Author Danny Katz. Author Danny Katz.
The Sneetches Dr Seuss
Loved this book. It was all about Sneetches with stars on their bellies, and Sneetches with no stars on their bellies, then along came a guy with a machine that put stars on the plain-bellied Sneetches and took the stars off the star-bellied Sneetches, until everyone got mixed up and it didn't matter whether you had belly-stars or not - clearly a metaphorical plea for an end to South African apartheid.

Down with Skool! - Geoffrey Willans and Ronald Searle
As a Canadian-Jewish kid, I have no idea why I related to a book about wet, weedy British schoolboys with names like Molesworth and Fotherington-Tomas. I guess I was inspired by the bad grammar, the anti-authoritarian jokes, the scungy illustrations - it was ahead of its time and made me want to be a writer so i cud brake all the writing rools, too. Egads, wot an utter rotter.
Murder-mystery books - Patricia Cornwell
I've never read one, but my wife read them every night in bed for two years until 1 o'clock in the morning, so there was never a chance of getting any sex and/or sleep. Those books destroyed my bedroom happiness: I would just lie there, completely awake, thinking of ways to murder Patricia Cornwell without leaving any crime-scene evidence that could point me out as the chief suspect.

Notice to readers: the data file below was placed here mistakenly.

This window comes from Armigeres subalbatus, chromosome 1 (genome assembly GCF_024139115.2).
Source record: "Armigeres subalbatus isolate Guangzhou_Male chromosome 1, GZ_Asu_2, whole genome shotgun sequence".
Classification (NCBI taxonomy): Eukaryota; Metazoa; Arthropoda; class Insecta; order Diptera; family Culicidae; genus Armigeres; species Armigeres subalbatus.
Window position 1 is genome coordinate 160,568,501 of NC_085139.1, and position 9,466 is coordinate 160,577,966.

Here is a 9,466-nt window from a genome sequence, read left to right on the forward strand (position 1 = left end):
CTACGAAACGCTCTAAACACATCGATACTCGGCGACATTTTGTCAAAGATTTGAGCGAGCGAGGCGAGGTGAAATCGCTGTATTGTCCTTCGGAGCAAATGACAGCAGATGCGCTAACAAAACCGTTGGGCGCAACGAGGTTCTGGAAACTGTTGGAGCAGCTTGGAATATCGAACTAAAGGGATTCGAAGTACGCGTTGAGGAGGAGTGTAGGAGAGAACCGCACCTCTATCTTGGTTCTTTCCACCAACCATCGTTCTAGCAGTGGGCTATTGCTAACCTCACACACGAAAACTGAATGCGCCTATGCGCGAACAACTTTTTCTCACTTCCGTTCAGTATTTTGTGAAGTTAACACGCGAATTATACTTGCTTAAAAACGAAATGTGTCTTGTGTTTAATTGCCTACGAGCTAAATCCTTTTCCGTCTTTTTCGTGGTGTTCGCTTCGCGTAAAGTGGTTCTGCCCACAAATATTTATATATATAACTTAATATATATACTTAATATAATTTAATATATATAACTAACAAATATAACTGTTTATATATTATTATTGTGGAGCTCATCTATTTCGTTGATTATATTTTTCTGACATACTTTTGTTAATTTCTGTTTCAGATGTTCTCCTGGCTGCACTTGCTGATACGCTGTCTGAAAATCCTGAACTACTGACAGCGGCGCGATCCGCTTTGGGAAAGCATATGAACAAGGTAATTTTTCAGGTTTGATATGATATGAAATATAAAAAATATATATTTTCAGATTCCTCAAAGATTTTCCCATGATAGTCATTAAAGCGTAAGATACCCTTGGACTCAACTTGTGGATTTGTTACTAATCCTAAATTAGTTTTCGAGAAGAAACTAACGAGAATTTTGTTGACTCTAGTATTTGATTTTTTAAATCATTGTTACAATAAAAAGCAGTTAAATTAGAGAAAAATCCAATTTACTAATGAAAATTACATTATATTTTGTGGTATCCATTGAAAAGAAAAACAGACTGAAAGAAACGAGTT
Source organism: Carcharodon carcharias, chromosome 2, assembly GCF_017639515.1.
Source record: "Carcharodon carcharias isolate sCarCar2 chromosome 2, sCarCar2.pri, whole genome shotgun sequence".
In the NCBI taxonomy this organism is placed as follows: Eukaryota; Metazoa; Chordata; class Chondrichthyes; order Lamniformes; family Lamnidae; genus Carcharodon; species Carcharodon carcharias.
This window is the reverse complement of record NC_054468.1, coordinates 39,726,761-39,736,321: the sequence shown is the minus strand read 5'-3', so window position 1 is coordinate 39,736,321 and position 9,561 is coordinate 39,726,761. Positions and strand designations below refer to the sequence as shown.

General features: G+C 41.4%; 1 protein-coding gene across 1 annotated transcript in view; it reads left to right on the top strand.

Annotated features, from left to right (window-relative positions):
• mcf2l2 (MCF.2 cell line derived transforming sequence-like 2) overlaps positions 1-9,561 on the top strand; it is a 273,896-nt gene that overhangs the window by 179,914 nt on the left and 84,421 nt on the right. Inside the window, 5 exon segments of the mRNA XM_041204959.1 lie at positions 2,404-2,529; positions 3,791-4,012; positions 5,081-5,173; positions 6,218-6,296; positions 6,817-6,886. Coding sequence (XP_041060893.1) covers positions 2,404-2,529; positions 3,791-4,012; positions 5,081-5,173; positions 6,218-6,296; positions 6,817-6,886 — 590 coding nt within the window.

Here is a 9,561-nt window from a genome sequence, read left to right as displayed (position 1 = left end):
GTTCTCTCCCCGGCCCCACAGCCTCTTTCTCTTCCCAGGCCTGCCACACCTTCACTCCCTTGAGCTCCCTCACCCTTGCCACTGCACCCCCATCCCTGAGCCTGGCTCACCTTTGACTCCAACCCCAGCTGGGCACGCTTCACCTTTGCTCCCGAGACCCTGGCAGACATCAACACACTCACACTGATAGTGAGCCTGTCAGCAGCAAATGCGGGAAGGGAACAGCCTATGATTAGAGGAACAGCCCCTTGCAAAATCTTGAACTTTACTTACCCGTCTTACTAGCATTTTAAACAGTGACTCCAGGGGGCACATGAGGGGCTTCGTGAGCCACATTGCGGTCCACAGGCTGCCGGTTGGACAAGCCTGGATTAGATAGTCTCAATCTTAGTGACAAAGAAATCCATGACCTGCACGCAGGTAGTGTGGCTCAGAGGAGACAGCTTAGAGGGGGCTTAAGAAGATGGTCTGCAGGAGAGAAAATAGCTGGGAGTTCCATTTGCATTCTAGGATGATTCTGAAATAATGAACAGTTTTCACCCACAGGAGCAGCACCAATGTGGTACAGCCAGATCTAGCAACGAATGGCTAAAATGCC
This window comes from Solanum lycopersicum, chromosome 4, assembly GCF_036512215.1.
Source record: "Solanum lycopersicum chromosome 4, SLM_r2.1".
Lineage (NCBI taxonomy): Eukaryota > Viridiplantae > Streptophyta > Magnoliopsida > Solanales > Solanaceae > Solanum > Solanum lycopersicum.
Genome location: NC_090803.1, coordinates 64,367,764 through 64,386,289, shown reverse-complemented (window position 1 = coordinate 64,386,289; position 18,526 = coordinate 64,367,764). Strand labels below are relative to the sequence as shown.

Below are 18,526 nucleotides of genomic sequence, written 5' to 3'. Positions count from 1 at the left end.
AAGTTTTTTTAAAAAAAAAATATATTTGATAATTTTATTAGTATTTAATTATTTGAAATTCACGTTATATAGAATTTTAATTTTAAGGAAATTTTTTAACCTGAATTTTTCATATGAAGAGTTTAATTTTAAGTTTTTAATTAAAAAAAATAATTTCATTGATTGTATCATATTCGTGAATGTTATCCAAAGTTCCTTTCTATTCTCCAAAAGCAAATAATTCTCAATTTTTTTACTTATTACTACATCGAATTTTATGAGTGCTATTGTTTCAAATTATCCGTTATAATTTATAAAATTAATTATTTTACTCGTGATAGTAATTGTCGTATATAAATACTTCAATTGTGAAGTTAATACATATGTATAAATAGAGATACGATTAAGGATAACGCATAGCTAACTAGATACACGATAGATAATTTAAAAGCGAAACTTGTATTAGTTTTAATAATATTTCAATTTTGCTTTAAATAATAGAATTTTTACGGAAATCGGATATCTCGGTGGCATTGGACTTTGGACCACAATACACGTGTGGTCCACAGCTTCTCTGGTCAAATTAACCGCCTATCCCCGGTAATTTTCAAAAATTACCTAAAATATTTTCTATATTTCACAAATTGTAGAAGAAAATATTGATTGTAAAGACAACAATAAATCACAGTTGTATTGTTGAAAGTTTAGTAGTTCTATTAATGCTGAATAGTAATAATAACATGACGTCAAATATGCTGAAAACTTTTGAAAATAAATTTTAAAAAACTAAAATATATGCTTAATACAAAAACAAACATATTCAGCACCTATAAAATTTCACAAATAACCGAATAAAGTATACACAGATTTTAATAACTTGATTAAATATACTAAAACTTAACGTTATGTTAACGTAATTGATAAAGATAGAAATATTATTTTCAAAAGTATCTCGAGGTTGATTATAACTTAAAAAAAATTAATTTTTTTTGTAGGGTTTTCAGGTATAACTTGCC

Getting Even - Woody Allen
A template for all humour writing. From my teenage years to today, I have read it, reread it, quoted it, pilfered from it, slept with it beside me on my bedside table. When my writing gets drab and crappy, I open a random page and read a passage, hear the rhythms, absorb the nuances, then I feel zesty and refreshed again - it's an Aqua Zumba workout for the comedy ganglia.

The Godfather, page 27 - Mario Puzo
Just page 27. It got passed around my school. No one knows who found it or ripped it out of the book but it was a holy artefact. It described Sonny having sex with a bridesmaid on the afternoon of his own wedding. It was ridiculously raunchy, impossibly smutty, a sexual awakening. Porn mags got tossed aside, dick'n'ball sketches were abandoned, all that mattered was getting a look at page 27.

Danny Katz writes the Modern Guru column in Good Weekend magazine. His first novel for teenagers, S.C.U.M., was a huge success and the follow-up, Mucked Up, is published by Allen & Unwin. He is also the author of Spit the Dummy, Dork Geek Jew and the Little Lunch series for kids. 

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